What were the medieval stylistic, aesthetic, and literary conventions that Chancer drew upon and knew that his audience would understand? In this rich study Mr. Robertson has included 118 illustrations-of medieval sculpture, cathedral interiors, illuminated manuscripts, paintings, ornamental devices and decorations-to show how these conventions affected the visual arts of Chaucer's time. Special attention is directed to fundamental differences between medieval and modern attitudes toward poetry, and to the significance of these differences for an approach to medieval art. By placing Chaucer fully in his own time, Mr. Robertson establishes new perspectives for understanding Chaucer’s poetry. His book is like a rich tapestry weaving together many threads.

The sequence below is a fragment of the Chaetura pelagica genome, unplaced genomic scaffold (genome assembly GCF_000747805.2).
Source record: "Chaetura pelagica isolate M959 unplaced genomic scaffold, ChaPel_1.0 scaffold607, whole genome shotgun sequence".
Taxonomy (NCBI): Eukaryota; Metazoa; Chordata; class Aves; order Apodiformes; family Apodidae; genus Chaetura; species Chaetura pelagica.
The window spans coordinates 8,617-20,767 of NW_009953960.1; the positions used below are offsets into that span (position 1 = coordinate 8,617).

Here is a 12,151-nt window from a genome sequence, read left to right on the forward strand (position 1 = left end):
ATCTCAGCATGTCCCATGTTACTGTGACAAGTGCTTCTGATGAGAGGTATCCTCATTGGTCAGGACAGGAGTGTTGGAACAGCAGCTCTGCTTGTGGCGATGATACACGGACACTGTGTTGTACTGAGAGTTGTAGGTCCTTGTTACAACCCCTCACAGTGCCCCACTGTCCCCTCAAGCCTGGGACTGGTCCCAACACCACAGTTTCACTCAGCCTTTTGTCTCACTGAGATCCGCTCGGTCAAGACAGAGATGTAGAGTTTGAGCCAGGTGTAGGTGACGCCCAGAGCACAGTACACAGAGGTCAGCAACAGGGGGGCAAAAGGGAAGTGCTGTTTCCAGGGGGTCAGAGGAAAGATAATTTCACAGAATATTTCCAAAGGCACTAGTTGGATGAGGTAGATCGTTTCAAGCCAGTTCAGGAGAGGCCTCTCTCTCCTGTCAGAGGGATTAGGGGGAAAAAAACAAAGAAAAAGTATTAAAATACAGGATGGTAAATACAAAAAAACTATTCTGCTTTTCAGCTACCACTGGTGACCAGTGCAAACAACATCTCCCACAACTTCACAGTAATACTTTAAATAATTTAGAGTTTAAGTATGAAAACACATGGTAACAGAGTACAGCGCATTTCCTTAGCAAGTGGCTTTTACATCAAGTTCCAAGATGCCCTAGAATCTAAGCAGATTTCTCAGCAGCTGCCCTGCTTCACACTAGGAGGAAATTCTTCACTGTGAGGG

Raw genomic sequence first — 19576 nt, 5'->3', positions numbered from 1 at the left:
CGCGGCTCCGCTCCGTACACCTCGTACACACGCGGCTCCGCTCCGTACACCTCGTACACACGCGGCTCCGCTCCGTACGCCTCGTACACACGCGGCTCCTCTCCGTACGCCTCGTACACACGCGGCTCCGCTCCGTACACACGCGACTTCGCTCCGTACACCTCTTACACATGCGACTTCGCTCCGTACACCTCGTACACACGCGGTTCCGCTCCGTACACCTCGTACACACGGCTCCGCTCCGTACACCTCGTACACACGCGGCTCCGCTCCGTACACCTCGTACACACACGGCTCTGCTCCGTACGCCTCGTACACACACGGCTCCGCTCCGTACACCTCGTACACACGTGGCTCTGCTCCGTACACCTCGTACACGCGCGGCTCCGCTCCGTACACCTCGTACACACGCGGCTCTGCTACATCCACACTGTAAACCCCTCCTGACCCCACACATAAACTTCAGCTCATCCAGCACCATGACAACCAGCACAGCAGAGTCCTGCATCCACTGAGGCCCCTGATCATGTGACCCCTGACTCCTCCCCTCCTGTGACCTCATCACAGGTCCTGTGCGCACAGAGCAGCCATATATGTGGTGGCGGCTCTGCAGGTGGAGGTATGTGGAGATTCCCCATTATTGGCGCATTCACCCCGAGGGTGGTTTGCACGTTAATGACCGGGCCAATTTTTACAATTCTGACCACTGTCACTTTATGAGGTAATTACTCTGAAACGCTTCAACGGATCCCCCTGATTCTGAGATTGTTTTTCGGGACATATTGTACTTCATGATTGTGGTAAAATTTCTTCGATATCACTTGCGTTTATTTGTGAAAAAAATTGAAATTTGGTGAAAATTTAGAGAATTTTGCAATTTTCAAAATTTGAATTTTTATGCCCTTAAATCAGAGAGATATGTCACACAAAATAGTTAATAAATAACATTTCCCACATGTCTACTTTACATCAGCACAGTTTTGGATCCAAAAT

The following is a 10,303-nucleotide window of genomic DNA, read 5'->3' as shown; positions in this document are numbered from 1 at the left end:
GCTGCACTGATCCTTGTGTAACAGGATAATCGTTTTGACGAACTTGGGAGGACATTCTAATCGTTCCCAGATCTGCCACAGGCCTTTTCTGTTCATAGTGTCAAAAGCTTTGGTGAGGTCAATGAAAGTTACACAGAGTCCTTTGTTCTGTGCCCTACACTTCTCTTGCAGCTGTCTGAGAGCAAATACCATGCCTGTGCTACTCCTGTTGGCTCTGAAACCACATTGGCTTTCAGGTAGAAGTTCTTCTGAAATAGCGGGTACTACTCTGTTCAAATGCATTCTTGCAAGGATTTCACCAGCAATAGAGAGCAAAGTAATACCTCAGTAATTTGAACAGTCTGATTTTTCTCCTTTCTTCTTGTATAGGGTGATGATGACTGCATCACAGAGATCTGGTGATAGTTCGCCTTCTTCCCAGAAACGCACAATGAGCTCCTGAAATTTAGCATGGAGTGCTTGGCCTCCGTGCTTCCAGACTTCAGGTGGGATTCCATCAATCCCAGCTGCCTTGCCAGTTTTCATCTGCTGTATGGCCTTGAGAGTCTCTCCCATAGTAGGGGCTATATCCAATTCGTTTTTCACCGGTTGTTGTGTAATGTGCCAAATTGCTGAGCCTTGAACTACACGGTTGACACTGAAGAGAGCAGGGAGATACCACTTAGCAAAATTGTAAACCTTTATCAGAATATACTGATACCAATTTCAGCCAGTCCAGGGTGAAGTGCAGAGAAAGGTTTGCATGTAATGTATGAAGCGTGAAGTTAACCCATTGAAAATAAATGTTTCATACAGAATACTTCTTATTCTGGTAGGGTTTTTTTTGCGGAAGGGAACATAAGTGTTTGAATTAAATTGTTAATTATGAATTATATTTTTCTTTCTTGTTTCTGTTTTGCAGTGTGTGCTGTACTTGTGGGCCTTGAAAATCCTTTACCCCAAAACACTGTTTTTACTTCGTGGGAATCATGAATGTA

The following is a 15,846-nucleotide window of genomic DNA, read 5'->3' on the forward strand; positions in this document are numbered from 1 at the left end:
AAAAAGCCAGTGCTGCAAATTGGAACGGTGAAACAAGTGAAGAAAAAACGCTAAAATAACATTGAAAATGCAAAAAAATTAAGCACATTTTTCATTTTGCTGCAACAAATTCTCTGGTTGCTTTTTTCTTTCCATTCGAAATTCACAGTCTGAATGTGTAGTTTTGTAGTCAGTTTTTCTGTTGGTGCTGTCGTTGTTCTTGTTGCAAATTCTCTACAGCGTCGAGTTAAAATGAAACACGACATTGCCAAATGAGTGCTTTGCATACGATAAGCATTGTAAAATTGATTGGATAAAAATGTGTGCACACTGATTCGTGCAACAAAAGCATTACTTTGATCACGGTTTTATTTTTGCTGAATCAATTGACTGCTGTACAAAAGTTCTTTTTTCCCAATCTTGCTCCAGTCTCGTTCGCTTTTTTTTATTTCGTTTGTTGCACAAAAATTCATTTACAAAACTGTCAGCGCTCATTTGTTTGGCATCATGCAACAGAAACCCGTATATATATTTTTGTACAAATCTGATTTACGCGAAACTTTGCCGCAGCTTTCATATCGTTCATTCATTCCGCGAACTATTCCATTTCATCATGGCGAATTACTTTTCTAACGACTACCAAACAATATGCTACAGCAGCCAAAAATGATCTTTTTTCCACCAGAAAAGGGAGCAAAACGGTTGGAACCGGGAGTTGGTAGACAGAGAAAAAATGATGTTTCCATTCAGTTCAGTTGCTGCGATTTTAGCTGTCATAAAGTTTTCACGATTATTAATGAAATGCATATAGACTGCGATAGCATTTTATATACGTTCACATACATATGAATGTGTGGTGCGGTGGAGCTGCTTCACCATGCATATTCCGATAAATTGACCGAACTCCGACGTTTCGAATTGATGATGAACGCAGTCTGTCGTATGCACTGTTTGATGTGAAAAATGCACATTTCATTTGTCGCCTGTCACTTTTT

Originally published in 1962.
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Table of Contents:
- Frontmatter, pg. i
- Preface, pg. vii
- Contents, pg. xi
- Illustrations, pg. xiii
- I. Introduction: Medieval and Modern Art, pg. 1
- II. Some Principles of Medieval Aesthetics, pg. 52
- III. Late Medieval Style, pg. 138
- IV. Allegory, Humanism, and Literary Theory, pg. 286
- V. Some Medieval Doctrines of Love, pg. 391
- Index, pg. 505
- Plates, pg. 523
Another Princeton book authored or coauthored by Durant Waite Robertson: